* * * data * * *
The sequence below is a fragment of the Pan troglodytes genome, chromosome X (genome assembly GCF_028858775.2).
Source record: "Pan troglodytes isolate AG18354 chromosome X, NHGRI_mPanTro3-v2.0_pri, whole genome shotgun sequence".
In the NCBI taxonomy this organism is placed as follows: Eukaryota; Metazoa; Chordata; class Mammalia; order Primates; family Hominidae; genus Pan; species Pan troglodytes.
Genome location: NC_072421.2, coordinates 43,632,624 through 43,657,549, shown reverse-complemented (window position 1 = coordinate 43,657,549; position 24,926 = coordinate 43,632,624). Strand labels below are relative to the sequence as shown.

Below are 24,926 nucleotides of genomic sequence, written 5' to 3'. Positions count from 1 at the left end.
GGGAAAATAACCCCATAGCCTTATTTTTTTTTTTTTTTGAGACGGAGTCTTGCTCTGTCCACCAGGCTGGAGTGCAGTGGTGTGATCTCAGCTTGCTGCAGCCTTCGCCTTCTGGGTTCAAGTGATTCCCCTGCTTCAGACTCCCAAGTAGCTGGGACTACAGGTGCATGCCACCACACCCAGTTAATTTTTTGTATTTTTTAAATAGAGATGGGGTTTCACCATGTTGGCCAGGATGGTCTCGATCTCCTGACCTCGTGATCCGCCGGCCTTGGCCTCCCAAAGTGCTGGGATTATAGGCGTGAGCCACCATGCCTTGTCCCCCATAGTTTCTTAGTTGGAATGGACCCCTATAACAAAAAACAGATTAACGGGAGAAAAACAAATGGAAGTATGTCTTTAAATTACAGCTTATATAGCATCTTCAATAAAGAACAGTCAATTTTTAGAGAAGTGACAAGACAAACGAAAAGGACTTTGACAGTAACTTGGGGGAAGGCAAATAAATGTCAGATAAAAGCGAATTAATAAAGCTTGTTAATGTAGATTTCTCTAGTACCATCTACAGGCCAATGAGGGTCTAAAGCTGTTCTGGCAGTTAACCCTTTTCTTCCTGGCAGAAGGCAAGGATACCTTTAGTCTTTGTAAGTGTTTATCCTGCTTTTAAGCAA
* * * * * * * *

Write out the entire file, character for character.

The sequence below is a fragment of the Pan troglodytes genome, chromosome X (genome assembly GCF_028858775.2).
Source record: "Pan troglodytes isolate AG18354 chromosome X, NHGRI_mPanTro3-v2.0_pri, whole genome shotgun sequence".
In the NCBI taxonomy this organism is placed as follows: Eukaryota; Metazoa; Chordata; class Mammalia; order Primates; family Hominidae; genus Pan; species Pan troglodytes.
Genome location: NC_072421.2, coordinates 43,632,624 through 43,657,549, shown reverse-complemented (window position 1 = coordinate 43,657,549; position 24,926 = coordinate 43,632,624). Strand labels below are relative to the sequence as shown.

Below are 24,926 nucleotides of genomic sequence, written 5' to 3'. Positions count from 1 at the left end.
GGGAAAATAACCCCATAGCCTTATTTTTTTTTTTTTTTGAGACGGAGTCTTGCTCTGTCCACCAGGCTGGAGTGCAGTGGTGTGATCTCAGCTTGCTGCAGCCTTCGCCTTCTGGGTTCAAGTGATTCCCCTGCTTCAGACTCCCAAGTAGCTGGGACTACAGGTGCATGCCACCACACCCAGTTAATTTTTTGTATTTTTTAAATAGAGATGGGGTTTCACCATGTTGGCCAGGATGGTCTCGATCTCCTGACCTCGTGATCCGCCGGCCTTGGCCTCCCAAAGTGCTGGGATTATAGGCGTGAGCCACCATGCCTTGTCCCCCATAGTTTCTTAGTTGGAATGGACCCCTATAACAAAAAACAGATTAACGGGAGAAAAACAAATGGAAGTATGTCTTTAAATTACAGCTTATATAGCATCTTCAATAAAGAACAGTCAATTTTTAGAGAAGTGACAAGACAAACGAAAAGGACTTTGACAGTAACTTGGGGGAAGGCAAATAAATGTCAGATAAAAGCGAATTAATAAAGCTTGTTAATGTAGATTTCTCTAGTACCATCTACAGGCCAATGAGGGTCTAAAGCTGTTCTGGCAGTTAACCCTTTTCTTCCTGGCAGAAGGCAAGGATACCTTTAGTCTTTGTAAGTGTTTATCCTGCTTTTAAGCAA